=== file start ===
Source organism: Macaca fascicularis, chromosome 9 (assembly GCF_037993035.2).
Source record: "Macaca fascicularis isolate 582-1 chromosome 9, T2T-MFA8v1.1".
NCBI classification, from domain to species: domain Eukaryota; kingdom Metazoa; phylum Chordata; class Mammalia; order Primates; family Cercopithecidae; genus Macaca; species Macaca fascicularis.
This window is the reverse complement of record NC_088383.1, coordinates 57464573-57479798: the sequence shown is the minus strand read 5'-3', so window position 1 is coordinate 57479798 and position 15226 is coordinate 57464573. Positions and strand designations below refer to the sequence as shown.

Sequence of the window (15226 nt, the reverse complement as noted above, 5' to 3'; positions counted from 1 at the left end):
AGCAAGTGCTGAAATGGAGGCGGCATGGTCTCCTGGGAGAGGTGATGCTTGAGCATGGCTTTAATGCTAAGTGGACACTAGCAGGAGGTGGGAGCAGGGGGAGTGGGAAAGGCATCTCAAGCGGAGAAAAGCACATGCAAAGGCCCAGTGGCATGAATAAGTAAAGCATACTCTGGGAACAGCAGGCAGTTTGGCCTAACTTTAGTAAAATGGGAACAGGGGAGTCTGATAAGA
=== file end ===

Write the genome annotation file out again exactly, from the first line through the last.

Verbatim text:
Source organism: Macaca fascicularis, chromosome 9 (assembly GCF_037993035.2).
Source record: "Macaca fascicularis isolate 582-1 chromosome 9, T2T-MFA8v1.1".
NCBI classification, from domain to species: domain Eukaryota; kingdom Metazoa; phylum Chordata; class Mammalia; order Primates; family Cercopithecidae; genus Macaca; species Macaca fascicularis.
This window is the reverse complement of record NC_088383.1, coordinates 57464573-57479798: the sequence shown is the minus strand read 5'-3', so window position 1 is coordinate 57479798 and position 15226 is coordinate 57464573. Positions and strand designations below refer to the sequence as shown.

Sequence of the window (15226 nt, the reverse complement as noted above, 5' to 3'; positions counted from 1 at the left end):
AGCAAGTGCTGAAATGGAGGCGGCATGGTCTCCTGGGAGAGGTGATGCTTGAGCATGGCTTTAATGCTAAGTGGACACTAGCAGGAGGTGGGAGCAGGGGGAGTGGGAAAGGCATCTCAAGCGGAGAAAAGCACATGCAAAGGCCCAGTGGCATGAATAAGTAAAGCATACTCTGGGAACAGCAGGCAGTTTGGCCTAACTTTAGTAAAATGGGAACAGGGGAGTCTGATAAGA